So maybe that’s when I started trying to be something more than I was, but truthfully—five years later—no one really takes me all that seriously. At best, I’m just an interesting blip in people’s lives—an amusing footnote. Which is probably why my dad split and my mom can’t stay sober and all of her boyfriends ditch us after only a few months or so. Sometimes I wonder why I try at all. What’s the point?

In an effort to prep for my battles with Joan of Old, I did some research on Nietzsche at the library. He was an atheist like Donna and Ricky. And he once wrote: “What is it: is man only a blunder of God, or God only a blunder of man?”

That statement made me mad at first, because I am a Catholic. But it also made me think. How do we really know that we didn’t just make up God? What proof do we really have of God’s existence? And if God doesn’t exist, is there really any reason to be hopeful at all?

I asked Father Chee these questions a few weeks ago, and he said this is what faith is all about—not knowing for sure. I would sure say that was a BS answer had it not come from FC, because my Man of God sorta has something cool going on. He seems enlightened, and not just because he’s Asian. I believe in FC (and God) so I kept and keep holding on to hope for some reason, even though it does get harder and harder the higher you climb toward life’s summit—like Joan of Old and Nietzsche both say. True? True.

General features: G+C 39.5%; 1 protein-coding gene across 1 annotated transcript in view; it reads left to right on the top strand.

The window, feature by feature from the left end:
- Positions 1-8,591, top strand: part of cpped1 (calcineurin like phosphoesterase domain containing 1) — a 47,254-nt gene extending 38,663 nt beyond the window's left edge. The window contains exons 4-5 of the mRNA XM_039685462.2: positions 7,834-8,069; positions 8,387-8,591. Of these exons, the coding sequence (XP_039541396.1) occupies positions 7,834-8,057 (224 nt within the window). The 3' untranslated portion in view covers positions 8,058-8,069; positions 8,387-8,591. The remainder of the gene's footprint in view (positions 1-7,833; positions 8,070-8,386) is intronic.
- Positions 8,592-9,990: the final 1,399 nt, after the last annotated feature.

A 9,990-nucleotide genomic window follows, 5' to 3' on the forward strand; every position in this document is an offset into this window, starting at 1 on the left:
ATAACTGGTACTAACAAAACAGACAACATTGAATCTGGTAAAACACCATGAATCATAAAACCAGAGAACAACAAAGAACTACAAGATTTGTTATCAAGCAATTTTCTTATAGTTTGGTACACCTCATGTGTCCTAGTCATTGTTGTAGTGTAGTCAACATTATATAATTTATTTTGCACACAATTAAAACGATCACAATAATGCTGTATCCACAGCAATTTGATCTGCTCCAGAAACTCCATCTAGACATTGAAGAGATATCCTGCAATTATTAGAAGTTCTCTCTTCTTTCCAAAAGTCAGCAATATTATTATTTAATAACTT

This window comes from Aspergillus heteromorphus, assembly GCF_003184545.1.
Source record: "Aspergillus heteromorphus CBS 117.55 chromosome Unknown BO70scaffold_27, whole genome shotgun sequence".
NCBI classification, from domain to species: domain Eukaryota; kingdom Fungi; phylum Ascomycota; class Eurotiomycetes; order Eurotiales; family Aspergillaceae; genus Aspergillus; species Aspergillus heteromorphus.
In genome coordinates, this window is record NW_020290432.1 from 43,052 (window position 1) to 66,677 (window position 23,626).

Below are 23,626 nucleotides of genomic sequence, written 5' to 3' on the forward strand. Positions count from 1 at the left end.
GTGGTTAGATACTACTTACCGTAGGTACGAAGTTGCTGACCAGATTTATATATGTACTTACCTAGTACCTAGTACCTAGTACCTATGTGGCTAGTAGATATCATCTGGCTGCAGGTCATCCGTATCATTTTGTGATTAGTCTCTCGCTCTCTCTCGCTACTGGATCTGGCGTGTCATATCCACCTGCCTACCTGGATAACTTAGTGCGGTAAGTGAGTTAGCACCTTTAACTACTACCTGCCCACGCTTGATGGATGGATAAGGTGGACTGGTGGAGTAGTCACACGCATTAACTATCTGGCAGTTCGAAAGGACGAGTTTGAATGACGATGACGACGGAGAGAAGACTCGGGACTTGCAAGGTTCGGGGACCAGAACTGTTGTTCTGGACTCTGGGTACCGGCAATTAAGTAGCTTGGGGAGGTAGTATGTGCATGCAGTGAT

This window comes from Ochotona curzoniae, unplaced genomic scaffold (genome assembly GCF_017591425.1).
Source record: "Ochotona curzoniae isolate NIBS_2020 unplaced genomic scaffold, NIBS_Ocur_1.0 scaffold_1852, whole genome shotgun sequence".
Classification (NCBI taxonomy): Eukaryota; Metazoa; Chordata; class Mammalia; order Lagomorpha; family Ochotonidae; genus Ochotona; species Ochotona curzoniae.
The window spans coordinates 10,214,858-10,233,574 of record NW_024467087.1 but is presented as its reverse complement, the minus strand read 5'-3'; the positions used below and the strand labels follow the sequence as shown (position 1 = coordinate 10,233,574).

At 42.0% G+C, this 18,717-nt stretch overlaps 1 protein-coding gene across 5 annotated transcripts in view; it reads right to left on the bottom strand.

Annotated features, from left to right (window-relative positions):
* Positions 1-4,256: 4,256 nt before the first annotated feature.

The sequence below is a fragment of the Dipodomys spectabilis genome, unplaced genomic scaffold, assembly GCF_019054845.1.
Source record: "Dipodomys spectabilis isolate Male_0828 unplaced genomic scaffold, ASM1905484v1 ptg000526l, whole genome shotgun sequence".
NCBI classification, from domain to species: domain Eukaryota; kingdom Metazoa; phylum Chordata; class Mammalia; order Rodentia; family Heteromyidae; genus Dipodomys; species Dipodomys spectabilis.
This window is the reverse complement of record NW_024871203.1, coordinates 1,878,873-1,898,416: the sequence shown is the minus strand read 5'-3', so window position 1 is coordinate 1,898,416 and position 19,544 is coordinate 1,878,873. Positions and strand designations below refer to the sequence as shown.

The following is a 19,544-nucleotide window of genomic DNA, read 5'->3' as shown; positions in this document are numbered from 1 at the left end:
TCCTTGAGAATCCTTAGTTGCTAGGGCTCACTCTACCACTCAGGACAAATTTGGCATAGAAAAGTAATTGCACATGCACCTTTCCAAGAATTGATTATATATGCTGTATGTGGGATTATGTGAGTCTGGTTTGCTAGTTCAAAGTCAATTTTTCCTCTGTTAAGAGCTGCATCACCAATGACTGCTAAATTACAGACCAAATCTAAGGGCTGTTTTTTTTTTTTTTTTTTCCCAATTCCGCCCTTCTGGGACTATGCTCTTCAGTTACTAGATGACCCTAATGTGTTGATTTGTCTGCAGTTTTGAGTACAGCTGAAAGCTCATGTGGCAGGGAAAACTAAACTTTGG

All these thoughts have me down—so I really don’t feel like cooking dinner for Donna and Ricky. I can’t even think up one recipe anyway.

Maybe I should skip dinner and go to Private Jackson’s house?

His pad is on the edge of town close to the ghetto. It’s where I go whenever I am feeling blue.


I met Private Jackson last year when my history teacher assigned us real live local veterans. We were supposed to write these dudes on Veterans Day for homework points. We were instructed to echo this form letter that Mr. Bonds had typed up and handed out. Basically, he wanted us to copy the words in our own handwriting, so it would seem like we thought up the carefully constructed sentiment. It was all about how we were proud to be Americans and were thankful for whatever our fill-in-the-blank veteran had done in whatever fill-in-the-blank war in which they had fought, and that while we would never understand what they endured for our country, we appreciated the benefits of American citizenship—what they fought to protect.

So I was assigned Private Paul Jackson and was told he fought in Vietnam. I copied my letter and filled in the blanks, but it made me feel sorta funny. I mean, how did I even know he did something good in the war? Maybe he was a crappy soldier who did more harm than good, and here I was thanking him for doing it. How would I even know? I felt sorta mad about this when I was made to write the letter, but truthfully, I forgot all about it after it was written, turned in, and sent—especially since most of the kids in my class got kick-ass thankful response letters, and I didn’t get jack crap.